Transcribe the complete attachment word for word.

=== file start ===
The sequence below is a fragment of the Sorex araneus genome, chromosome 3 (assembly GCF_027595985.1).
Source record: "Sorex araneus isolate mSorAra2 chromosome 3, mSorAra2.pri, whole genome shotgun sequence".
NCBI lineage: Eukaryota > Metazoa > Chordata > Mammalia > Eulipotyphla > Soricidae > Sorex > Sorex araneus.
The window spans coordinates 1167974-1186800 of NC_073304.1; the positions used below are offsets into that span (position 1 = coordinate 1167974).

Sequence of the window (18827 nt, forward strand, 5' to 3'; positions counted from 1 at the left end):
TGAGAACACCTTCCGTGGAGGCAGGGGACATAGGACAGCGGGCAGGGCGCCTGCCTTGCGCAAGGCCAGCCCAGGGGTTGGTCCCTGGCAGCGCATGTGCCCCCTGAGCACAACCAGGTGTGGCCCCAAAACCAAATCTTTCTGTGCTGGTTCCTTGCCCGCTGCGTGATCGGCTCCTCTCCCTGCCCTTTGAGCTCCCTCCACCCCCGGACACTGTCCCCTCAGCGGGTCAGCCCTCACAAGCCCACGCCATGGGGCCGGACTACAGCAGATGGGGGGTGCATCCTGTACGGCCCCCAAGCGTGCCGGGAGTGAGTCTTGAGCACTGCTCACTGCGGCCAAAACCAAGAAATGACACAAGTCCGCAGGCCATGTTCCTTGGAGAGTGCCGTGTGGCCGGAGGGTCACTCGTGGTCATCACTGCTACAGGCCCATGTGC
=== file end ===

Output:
The sequence below is a fragment of the Sorex araneus genome, chromosome 3 (assembly GCF_027595985.1).
Source record: "Sorex araneus isolate mSorAra2 chromosome 3, mSorAra2.pri, whole genome shotgun sequence".
NCBI lineage: Eukaryota > Metazoa > Chordata > Mammalia > Eulipotyphla > Soricidae > Sorex > Sorex araneus.
The window spans coordinates 1167974-1186800 of NC_073304.1; the positions used below are offsets into that span (position 1 = coordinate 1167974).

Sequence of the window (18827 nt, forward strand, 5' to 3'; positions counted from 1 at the left end):
TGAGAACACCTTCCGTGGAGGCAGGGGACATAGGACAGCGGGCAGGGCGCCTGCCTTGCGCAAGGCCAGCCCAGGGGTTGGTCCCTGGCAGCGCATGTGCCCCCTGAGCACAACCAGGTGTGGCCCCAAAACCAAATCTTTCTGTGCTGGTTCCTTGCCCGCTGCGTGATCGGCTCCTCTCCCTGCCCTTTGAGCTCCCTCCACCCCCGGACACTGTCCCCTCAGCGGGTCAGCCCTCACAAGCCCACGCCATGGGGCCGGACTACAGCAGATGGGGGGTGCATCCTGTACGGCCCCCAAGCGTGCCGGGAGTGAGTCTTGAGCACTGCTCACTGCGGCCAAAACCAAGAAATGACACAAGTCCGCAGGCCATGTTCCTTGGAGAGTGCCGTGTGGCCGGAGGGTCACTCGTGGTCATCACTGCTACAGGCCCATGTGC